Ever  wondered why kitties all lie there in a heap? You’d think the one at the bottom would be suffocated, right? After the first few days the queen will leave the kittens for short intervals, so they huddle together for warmth  and comfort, but they squirm about, then when one wakes up and finds he’s slipped to the bottom of the pile he’ll climb back up again and another will take his place. In this way the heap is constantly rotated so no one gets any warmer than anyone else. Very democratic! When Mommy comes back she’ll curl around them then wash them all thoroughly to encourage them to suckle. Kittens at this age spend a third of their time feeding and the rest sleeping.  (It’s a cat’s life!) If you have adopted a new kitty and she cries constantly you can simulate this by wrapping a hot water bottle in a towel and putting a ticking alarm clock underneath. This will simulate Mommy’s body heat and heartbeat.

Eyes Open to the World

Kittens’ eyes begin to open between 7 – 10 days after birth, and it takes about 28 – 30 days to begin to walk. By the time it is a month old the kittens have grown from 3-5 oz (80-140 grams) at birth, to around 1 lb (450 grams) at one month old, solely on mother’s milk, and now it’s weaning time!

How Long Do Kittens Nurse - Cat Catching Mouse - SweetieKittyCutting the Cord

How long do kittens nurse? This will obviously vary within a few days from cat to cat, but generally around forty five days after birth the mother will begin to wean the kittens. In the wild, she will bring the kittens dead prey to eat, and gradually make herself less and less available to them. Even a domestic Mommy, if she has access to the garden, will occasionally bring in a mouse or small bird and put it down in front of her babies to acclimatize them to solid food. She will also begin to take pieces of her own food from her bowl and give them to the kittens. Since young animals learn most things by imitating their mother, the kittens gradually begin to eat more and more solid food and lessen their dependence on milk till at last they are eating solids and nothing else. The kittens’ teeth are not very strong at this age so it’s advisable that for the first few months they eat softer, specially developed kitten food.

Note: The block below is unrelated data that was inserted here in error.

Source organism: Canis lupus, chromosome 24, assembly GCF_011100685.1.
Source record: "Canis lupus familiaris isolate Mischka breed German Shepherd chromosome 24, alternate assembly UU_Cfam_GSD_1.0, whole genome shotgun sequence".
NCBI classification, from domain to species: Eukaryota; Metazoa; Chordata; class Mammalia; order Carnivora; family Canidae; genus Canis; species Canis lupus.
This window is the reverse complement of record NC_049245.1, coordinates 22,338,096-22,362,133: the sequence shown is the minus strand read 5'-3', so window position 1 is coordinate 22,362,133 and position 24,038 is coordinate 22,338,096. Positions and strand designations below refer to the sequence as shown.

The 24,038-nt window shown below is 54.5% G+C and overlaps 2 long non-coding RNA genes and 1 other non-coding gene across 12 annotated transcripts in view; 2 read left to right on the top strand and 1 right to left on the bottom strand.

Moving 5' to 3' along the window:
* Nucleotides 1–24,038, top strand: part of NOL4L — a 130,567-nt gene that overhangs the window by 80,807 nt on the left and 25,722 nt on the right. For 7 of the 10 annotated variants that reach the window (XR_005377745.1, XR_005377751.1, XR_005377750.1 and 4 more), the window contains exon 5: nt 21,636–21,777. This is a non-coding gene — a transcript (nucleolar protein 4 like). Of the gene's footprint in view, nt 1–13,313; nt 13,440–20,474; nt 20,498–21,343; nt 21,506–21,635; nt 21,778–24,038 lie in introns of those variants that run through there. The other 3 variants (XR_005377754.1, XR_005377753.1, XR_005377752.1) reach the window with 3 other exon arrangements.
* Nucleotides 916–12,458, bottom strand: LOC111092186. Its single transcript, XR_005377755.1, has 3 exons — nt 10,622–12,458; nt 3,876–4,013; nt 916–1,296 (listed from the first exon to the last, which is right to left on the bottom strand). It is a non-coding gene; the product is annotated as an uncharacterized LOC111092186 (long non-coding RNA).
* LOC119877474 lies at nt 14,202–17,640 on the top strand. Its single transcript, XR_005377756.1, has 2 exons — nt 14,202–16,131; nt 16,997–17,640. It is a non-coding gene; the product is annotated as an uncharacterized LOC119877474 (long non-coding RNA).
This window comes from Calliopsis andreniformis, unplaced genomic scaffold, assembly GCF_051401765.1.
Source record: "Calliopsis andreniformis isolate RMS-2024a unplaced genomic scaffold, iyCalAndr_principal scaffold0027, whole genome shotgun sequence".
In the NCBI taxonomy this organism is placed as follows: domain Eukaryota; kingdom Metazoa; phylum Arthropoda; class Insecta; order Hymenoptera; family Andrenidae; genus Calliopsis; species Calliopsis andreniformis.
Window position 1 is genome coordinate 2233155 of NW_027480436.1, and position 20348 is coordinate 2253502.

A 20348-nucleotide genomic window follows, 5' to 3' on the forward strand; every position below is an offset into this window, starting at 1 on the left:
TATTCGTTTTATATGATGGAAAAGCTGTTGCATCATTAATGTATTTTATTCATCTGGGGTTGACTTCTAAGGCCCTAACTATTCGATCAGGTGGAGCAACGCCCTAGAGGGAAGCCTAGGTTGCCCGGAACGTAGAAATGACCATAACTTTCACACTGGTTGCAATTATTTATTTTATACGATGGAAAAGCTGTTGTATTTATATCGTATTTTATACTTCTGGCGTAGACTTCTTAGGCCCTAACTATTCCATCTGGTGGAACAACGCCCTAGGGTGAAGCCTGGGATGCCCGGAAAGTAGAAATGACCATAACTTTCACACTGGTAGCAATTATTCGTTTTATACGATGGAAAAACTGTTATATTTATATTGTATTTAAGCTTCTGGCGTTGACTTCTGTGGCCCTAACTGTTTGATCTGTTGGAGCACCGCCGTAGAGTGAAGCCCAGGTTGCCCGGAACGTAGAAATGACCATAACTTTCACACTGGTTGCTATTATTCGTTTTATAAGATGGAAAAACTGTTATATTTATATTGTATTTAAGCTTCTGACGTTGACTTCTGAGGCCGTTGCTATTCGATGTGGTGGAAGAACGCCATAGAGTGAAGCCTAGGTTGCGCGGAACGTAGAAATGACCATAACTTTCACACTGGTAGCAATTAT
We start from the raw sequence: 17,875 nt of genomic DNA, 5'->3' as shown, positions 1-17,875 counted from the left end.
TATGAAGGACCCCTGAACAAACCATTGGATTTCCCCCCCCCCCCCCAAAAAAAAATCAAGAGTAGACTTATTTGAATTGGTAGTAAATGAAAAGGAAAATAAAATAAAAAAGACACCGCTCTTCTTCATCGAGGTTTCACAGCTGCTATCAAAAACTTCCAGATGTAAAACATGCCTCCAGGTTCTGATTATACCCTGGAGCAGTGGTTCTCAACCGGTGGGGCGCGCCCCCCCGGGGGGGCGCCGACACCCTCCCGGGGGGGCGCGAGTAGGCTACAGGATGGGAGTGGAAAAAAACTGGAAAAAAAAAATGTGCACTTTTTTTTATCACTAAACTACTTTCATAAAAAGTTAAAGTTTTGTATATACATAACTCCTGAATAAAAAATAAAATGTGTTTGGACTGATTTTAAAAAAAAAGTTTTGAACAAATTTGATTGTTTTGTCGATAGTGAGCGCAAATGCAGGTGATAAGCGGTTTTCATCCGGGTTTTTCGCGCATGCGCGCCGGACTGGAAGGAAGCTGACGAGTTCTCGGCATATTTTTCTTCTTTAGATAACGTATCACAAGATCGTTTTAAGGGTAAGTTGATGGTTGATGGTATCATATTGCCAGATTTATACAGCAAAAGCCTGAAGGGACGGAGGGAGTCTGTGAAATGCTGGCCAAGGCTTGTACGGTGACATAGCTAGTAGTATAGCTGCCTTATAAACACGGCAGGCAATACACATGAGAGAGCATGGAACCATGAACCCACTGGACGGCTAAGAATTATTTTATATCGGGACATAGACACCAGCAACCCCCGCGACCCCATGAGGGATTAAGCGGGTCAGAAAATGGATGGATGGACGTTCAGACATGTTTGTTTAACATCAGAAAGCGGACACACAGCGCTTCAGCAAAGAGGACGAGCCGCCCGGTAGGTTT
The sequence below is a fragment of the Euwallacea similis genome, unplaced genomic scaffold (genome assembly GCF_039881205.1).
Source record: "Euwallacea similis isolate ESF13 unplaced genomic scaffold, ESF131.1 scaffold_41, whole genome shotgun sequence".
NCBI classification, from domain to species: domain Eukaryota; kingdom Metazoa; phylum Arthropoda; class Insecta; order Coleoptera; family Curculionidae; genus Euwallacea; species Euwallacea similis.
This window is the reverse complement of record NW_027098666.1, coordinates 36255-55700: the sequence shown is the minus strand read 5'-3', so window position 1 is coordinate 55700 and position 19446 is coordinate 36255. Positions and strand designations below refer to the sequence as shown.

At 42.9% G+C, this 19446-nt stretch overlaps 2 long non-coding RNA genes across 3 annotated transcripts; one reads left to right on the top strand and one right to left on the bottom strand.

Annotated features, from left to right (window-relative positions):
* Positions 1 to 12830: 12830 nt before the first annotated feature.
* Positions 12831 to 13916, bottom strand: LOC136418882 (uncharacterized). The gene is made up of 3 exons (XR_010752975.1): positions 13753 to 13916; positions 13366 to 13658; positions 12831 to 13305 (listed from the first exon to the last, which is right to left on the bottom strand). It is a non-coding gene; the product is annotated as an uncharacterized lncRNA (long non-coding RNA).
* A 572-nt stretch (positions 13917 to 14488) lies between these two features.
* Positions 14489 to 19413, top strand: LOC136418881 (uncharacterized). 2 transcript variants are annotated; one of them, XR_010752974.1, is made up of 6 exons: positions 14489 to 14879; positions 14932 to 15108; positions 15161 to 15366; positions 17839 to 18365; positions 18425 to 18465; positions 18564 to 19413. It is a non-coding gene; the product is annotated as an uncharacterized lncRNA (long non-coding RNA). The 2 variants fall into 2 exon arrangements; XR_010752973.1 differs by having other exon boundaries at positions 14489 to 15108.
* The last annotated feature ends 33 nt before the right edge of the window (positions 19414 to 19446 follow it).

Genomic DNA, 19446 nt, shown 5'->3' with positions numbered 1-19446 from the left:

The Final Word

So that’s the answer to how long kittens nurse. It takes from birth to 2 ½ months for the little helpless morsels to become fully developed eating machines! If you’re raising one – good luck, and enjoy falling in love!

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  • Patricia

    As I read and reflected on the myriad behaviors and duties Mom had to perform to and for her small charges, I marveled at their sheer number and complexity. Tens of thousands of years of evolution and instinct being deployed in perfect maternal time.

    I have one point I wanted to add to the discussion /appreciation of the importance of maternal colostrum. As you point out, this fraction of mother’s milk is a nutrient rich source for the kittens’ rapid growth. Additionally, Mom’s immunity to certain infectious agents is passed onto the young near defenseless offspring in the form of antibodies she has aquied in her developing immunity to, Again, in this “passive transfer” of these protective proteins, she enhances the likelihood of survival. In this case from microscopic preditors of disease.

    Another most interesting and informative blog post. Best, Pat

    • Very nice point! Thank you for sharing it with us! I admire how Evolution has found its way to optimize survival chances for each species!